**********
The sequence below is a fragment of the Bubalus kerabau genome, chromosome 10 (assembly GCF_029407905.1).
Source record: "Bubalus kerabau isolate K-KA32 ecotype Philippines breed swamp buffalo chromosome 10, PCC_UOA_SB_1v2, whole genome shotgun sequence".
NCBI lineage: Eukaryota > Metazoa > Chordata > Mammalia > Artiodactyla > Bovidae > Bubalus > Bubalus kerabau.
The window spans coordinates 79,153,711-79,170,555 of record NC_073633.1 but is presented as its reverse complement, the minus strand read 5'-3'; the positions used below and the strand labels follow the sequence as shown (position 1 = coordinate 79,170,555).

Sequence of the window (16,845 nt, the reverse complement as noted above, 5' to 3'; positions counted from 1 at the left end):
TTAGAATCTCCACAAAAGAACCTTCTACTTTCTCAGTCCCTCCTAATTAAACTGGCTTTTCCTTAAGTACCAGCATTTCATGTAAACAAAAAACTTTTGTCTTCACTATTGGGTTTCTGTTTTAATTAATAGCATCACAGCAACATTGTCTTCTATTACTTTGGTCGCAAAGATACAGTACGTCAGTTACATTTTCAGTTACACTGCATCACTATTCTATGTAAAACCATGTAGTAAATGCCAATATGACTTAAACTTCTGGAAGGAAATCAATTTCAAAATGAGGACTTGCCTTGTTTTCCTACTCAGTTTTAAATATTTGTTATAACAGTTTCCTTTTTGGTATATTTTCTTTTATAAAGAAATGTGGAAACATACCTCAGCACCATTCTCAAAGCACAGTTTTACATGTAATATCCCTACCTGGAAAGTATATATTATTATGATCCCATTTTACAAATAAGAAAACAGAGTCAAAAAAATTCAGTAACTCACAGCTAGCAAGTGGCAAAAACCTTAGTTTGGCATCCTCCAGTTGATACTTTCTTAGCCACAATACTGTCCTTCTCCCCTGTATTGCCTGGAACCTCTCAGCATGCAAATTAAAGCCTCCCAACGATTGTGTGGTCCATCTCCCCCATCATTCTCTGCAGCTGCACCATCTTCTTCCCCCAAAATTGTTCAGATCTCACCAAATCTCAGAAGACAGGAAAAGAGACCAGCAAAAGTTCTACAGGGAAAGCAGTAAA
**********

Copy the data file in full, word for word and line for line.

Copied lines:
The sequence below is a fragment of the Bubalus kerabau genome, chromosome 10 (assembly GCF_029407905.1).
Source record: "Bubalus kerabau isolate K-KA32 ecotype Philippines breed swamp buffalo chromosome 10, PCC_UOA_SB_1v2, whole genome shotgun sequence".
NCBI lineage: Eukaryota > Metazoa > Chordata > Mammalia > Artiodactyla > Bovidae > Bubalus > Bubalus kerabau.
The window spans coordinates 79,153,711-79,170,555 of record NC_073633.1 but is presented as its reverse complement, the minus strand read 5'-3'; the positions used below and the strand labels follow the sequence as shown (position 1 = coordinate 79,170,555).

Sequence of the window (16,845 nt, the reverse complement as noted above, 5' to 3'; positions counted from 1 at the left end):
TTAGAATCTCCACAAAAGAACCTTCTACTTTCTCAGTCCCTCCTAATTAAACTGGCTTTTCCTTAAGTACCAGCATTTCATGTAAACAAAAAACTTTTGTCTTCACTATTGGGTTTCTGTTTTAATTAATAGCATCACAGCAACATTGTCTTCTATTACTTTGGTCGCAAAGATACAGTACGTCAGTTACATTTTCAGTTACACTGCATCACTATTCTATGTAAAACCATGTAGTAAATGCCAATATGACTTAAACTTCTGGAAGGAAATCAATTTCAAAATGAGGACTTGCCTTGTTTTCCTACTCAGTTTTAAATATTTGTTATAACAGTTTCCTTTTTGGTATATTTTCTTTTATAAAGAAATGTGGAAACATACCTCAGCACCATTCTCAAAGCACAGTTTTACATGTAATATCCCTACCTGGAAAGTATATATTATTATGATCCCATTTTACAAATAAGAAAACAGAGTCAAAAAAATTCAGTAACTCACAGCTAGCAAGTGGCAAAAACCTTAGTTTGGCATCCTCCAGTTGATACTTTCTTAGCCACAATACTGTCCTTCTCCCCTGTATTGCCTGGAACCTCTCAGCATGCAAATTAAAGCCTCCCAACGATTGTGTGGTCCATCTCCCCCATCATTCTCTGCAGCTGCACCATCTTCTTCCCCCAAAATTGTTCAGATCTCACCAAATCTCAGAAGACAGGAAAAGAGACCAGCAAAAGTTCTACAGGGAAAGCAGTAAA